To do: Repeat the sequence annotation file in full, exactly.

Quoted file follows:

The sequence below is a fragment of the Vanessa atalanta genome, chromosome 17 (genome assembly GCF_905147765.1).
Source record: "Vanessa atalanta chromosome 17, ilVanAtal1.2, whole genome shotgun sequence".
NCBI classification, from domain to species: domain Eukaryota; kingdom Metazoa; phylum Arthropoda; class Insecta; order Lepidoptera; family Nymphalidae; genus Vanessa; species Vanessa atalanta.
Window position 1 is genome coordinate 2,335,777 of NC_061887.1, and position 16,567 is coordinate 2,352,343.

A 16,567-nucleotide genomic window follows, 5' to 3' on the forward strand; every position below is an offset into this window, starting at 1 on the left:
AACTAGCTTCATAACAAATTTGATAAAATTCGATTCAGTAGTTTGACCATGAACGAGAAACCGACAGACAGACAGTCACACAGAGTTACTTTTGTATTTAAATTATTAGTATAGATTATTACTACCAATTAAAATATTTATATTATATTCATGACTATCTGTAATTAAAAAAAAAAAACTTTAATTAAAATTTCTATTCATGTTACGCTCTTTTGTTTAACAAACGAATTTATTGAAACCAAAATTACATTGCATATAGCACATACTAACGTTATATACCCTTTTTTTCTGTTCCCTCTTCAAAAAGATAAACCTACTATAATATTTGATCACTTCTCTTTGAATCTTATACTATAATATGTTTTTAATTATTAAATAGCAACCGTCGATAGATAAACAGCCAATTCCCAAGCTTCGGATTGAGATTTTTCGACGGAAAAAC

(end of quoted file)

The sequence below is a fragment of the Vanessa atalanta genome, chromosome 17 (genome assembly GCF_905147765.1).
Source record: "Vanessa atalanta chromosome 17, ilVanAtal1.2, whole genome shotgun sequence".
NCBI classification, from domain to species: domain Eukaryota; kingdom Metazoa; phylum Arthropoda; class Insecta; order Lepidoptera; family Nymphalidae; genus Vanessa; species Vanessa atalanta.
Window position 1 is genome coordinate 2,335,777 of NC_061887.1, and position 16,567 is coordinate 2,352,343.

A 16,567-nucleotide genomic window follows, 5' to 3' on the forward strand; every position below is an offset into this window, starting at 1 on the left:
AACTAGCTTCATAACAAATTTGATAAAATTCGATTCAGTAGTTTGACCATGAACGAGAAACCGACAGACAGACAGTCACACAGAGTTACTTTTGTATTTAAATTATTAGTATAGATTATTACTACCAATTAAAATATTTATATTATATTCATGACTATCTGTAATTAAAAAAAAAAAACTTTAATTAAAATTTCTATTCATGTTACGCTCTTTTGTTTAACAAACGAATTTATTGAAACCAAAATTACATTGCATATAGCACATACTAACGTTATATACCCTTTTTTTCTGTTCCCTCTTCAAAAAGATAAACCTACTATAATATTTGATCACTTCTCTTTGAATCTTATACTATAATATGTTTTTAATTATTAAATAGCAACCGTCGATAGATAAACAGCCAATTCCCAAGCTTCGGATTGAGATTTTTCGACGGAAAAAC